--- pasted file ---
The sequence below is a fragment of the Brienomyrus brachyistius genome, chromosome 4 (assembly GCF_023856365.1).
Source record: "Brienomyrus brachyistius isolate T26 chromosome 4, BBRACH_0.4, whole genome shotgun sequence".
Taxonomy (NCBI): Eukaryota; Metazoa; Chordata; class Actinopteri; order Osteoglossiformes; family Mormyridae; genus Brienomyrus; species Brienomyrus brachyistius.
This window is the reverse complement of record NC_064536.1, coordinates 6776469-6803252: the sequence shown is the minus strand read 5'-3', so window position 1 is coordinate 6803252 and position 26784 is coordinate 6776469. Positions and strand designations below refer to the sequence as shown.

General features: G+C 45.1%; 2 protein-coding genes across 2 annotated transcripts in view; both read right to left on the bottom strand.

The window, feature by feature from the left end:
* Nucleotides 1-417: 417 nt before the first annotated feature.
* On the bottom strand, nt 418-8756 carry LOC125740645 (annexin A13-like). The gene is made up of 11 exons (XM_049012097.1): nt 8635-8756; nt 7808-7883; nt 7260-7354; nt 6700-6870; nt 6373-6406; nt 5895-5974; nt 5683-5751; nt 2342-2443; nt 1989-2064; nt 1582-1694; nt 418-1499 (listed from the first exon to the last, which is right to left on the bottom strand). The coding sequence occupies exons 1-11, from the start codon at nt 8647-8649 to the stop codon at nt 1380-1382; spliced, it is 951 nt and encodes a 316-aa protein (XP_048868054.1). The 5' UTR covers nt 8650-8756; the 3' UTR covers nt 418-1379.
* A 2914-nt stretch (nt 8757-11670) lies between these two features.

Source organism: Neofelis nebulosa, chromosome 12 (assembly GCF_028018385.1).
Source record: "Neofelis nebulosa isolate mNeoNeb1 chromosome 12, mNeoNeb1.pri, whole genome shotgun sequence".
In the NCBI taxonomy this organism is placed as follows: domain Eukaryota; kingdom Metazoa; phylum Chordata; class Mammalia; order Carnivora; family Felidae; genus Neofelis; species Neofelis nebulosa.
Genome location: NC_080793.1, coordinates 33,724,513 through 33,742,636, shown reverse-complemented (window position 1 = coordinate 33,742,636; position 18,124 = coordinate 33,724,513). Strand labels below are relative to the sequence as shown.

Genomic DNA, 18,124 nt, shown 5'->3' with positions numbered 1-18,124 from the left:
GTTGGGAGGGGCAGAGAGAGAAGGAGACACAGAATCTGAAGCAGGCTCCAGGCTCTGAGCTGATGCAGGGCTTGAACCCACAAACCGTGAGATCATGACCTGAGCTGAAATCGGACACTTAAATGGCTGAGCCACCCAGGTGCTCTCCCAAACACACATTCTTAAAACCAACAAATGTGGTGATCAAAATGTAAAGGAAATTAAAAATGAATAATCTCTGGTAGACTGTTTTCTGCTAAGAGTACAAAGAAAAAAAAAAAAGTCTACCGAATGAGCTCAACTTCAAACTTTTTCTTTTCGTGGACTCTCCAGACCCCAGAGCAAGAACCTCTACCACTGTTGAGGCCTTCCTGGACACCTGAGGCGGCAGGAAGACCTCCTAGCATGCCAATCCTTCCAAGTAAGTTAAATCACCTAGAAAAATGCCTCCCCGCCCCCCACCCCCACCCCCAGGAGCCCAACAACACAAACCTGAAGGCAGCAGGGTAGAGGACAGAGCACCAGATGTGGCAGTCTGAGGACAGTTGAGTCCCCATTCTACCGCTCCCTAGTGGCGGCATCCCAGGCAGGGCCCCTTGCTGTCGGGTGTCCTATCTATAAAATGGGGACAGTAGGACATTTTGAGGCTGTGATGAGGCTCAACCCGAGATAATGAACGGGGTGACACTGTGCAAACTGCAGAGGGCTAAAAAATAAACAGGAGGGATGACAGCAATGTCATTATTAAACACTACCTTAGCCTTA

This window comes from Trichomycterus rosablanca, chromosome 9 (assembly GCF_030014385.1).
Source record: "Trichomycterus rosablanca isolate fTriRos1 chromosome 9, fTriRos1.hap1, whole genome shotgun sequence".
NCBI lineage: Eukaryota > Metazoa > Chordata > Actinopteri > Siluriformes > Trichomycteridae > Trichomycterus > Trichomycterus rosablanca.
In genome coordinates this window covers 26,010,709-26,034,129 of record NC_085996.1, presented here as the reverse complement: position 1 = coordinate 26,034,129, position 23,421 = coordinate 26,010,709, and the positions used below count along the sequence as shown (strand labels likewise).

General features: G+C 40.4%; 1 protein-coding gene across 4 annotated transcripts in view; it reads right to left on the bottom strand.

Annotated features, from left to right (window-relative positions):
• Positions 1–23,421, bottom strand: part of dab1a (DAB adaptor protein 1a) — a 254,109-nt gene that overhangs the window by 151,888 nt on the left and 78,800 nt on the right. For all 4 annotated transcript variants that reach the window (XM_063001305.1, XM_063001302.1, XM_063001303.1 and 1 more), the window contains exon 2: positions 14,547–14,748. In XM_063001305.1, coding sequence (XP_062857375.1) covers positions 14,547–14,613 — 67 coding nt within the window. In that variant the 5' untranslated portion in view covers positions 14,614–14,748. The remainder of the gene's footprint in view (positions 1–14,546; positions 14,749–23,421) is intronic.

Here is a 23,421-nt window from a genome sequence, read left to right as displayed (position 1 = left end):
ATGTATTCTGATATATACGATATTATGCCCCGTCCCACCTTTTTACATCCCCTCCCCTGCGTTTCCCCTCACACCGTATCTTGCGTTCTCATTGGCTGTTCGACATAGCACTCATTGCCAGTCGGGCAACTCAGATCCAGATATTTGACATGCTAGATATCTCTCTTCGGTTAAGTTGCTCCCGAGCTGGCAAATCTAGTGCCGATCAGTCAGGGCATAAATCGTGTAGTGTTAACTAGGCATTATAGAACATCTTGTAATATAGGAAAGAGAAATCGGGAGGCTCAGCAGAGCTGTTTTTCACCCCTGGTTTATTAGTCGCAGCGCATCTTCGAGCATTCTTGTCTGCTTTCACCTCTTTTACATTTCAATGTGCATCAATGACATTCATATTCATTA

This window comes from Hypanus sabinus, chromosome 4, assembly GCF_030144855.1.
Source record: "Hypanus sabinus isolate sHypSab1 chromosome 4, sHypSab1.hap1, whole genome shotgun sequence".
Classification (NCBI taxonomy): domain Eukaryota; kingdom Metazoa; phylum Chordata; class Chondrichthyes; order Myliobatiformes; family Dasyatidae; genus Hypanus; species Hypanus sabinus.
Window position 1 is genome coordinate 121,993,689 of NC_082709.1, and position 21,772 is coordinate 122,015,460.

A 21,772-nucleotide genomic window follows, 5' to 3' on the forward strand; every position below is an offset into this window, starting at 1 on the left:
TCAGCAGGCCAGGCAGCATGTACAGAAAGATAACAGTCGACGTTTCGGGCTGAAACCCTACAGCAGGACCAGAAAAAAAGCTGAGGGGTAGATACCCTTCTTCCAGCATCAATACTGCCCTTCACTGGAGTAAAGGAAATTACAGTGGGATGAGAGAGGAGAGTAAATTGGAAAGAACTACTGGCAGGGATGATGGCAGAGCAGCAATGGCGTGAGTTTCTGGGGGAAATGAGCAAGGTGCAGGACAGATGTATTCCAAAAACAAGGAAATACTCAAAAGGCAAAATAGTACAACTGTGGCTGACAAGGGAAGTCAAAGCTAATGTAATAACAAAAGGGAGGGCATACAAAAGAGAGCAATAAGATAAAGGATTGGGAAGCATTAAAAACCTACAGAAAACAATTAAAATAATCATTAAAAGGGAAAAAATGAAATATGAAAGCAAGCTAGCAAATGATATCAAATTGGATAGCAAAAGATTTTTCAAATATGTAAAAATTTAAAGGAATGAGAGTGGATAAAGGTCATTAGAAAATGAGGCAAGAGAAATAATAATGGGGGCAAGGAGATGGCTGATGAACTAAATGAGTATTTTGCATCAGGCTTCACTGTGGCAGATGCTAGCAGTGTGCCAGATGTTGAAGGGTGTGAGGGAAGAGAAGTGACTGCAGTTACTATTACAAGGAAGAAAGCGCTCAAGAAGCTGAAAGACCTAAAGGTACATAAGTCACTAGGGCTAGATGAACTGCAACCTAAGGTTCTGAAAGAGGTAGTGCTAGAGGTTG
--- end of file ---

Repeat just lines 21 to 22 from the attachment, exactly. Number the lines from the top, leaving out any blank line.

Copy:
Annotated features, from left to right (window-relative positions):
• Positions 1–23,421, bottom strand: part of dab1a (DAB adaptor protein 1a) — a 254,109-nt gene that overhangs the window by 151,888 nt on the left and 78,800 nt on the right. For all 4 annotated transcript variants that reach the window (XM_063001305.1, XM_063001302.1, XM_063001303.1 and 1 more), the window contains exon 2: positions 14,547–14,748. In XM_063001305.1, coding sequence (XP_062857375.1) covers positions 14,547–14,613 — 67 coding nt within the window. In that variant the 5' untranslated portion in view covers positions 14,614–14,748. The remainder of the gene's footprint in view (positions 1–14,546; positions 14,749–23,421) is intronic.